Fresh food has become a distant memory as more and more 3 minute short visits are all that is available to humans. Along with the wild animals which Labour is protecting by banning them from being used in circuses some of us are also being relocated to new ‘homes’. Sadly for disabled people this means we’re being removed totally from society and pushed out of sight and mind since the closure of the ILF in England...

Read more...

Saturday, February 21, 2015

Advocacy is NOT a crime



Scottish Unemployed Workers' Network logo

The so-called Welfare Reforms, started by New Labour and ramped up by the ConDem Coaltion, are nothing less than major cuts that undermine the very idea of social security.


They have led to a blizzard of attacks on the rights of people who find themselves caught within the web of an increasingly ‘Orwellian’ benefit system, which measures its success by how many ‘claimants’ it is able to push ‘off benefits’. A target-driven punitive system of administration has come into being that withdraws the means of livelihood from some of the poorest and most vulnerable for minor misdemeanours such as turning up to an appointment a few minutes late.


This increasingly punitive welfare regime is also having an impact on the right of the unemployed to be represented at DWP meetings, and also on the rights of ordinary people and welfare rights activists to represent the unemployed, despite these rights being enshrined in law.

The gathering attack on the right of the unemployed to representation is underlined by the case of Tony Cox, a Scottish Unemployed Workers’ Network (SUWN) activist, who was arrested on charges of threatening behaviour, refusing to give his name and address and resisting arrest, whilst representing a highly vulnerable woman in a meeting at Arbroath Jobcentre on the 29th January. The meeting had been arranged specifically to renegotiate what the woman felt was a highly punishing claimant commitment agreement, but when Tony attempted to help negotiate more suitable terms, the Jobcentre manager responded by telling him to leave the building and calling the police.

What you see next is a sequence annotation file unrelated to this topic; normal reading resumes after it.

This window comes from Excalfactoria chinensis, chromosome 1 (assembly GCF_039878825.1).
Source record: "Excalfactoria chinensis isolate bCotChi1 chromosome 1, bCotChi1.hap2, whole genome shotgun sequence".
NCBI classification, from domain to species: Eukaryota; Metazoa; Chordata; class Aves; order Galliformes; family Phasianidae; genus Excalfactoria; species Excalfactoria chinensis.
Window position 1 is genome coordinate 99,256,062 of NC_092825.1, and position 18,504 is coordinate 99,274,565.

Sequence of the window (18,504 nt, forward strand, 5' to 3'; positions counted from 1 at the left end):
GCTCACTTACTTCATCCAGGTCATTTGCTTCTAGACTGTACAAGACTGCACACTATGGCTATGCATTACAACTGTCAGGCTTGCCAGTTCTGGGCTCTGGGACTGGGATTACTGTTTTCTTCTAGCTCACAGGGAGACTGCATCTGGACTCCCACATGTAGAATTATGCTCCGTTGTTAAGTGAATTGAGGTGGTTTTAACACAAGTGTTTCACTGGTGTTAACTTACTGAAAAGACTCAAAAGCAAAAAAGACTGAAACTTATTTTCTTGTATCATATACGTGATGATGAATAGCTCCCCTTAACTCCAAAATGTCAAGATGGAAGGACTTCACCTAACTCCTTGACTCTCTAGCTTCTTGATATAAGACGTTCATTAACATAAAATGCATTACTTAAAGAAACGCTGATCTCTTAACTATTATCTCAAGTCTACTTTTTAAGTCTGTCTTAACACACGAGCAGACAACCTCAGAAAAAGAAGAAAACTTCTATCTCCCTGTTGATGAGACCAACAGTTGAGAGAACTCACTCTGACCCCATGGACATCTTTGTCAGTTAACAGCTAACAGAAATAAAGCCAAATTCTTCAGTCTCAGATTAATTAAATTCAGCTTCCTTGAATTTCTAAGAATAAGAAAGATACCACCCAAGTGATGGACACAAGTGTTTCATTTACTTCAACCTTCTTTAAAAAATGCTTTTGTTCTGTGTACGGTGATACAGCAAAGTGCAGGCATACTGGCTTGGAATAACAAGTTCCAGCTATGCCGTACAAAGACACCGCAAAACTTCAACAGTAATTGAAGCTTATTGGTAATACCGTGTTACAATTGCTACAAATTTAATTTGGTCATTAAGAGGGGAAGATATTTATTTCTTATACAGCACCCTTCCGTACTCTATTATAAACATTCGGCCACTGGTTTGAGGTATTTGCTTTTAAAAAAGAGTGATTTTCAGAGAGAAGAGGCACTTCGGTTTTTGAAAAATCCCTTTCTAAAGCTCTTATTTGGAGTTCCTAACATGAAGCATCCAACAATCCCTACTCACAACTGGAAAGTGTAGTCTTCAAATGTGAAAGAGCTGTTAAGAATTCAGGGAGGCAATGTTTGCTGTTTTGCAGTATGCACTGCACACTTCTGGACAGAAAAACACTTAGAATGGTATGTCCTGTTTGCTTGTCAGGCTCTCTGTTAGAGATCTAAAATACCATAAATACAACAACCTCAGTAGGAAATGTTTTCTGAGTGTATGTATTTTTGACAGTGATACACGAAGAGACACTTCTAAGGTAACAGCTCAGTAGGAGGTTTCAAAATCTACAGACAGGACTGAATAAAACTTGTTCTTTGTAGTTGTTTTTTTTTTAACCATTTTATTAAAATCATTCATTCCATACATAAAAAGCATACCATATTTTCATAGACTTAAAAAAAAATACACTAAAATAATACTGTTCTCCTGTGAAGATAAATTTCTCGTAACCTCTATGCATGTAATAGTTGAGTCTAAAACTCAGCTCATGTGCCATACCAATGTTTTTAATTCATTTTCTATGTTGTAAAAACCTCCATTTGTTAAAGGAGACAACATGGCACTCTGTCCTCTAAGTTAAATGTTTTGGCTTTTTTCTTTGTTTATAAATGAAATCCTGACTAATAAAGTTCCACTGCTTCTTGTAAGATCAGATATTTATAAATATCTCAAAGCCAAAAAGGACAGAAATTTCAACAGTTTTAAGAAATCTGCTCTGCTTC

By the time the police came, Tony and the unemployed woman had left (with the promise of a further meeting), but he was still arrested and charged. This case has serious implications for Tony personally and also for welfare activists everywhere.

This example of harassment of welfare activists is far from an isolated incident, and must by challenged in the most determined fashion. We demand that welfare activists are not prevented from conducting their work and nothing be put in the way of benefit claimants’ fundamental right to advice and representation.

We call on activists and welfare rights groups to organise protests at their local job centres to coincide with the national day of protest on February 25th (when Tony will be appearing at Forfar Sheriff Court) called by Boycott Workfare.

Please also sign our petition: https://you.38degrees.org.uk/petitions/advocacy-is-not-a-crime-1

If you want to get a bit of help and advice, to find out more about what we do, or to join
the struggle, please give us a ring on 0789 9798979 or 07803 052239, or find us online: www.scottishunemployedworkers.net
www.facebook.com/scottishunemployedworkersnetwork
admin@scottishunemployedworkers.net

Friday, February 20, 2015

Suicides at 10 year high and linked to benefits



Figures released today by the Office for National Statistics show that suicide rates, which had fallen consistently since 1981, have been climbing since 2007 and are now at their highest in over a decade. It is primarily male suicides which have increased.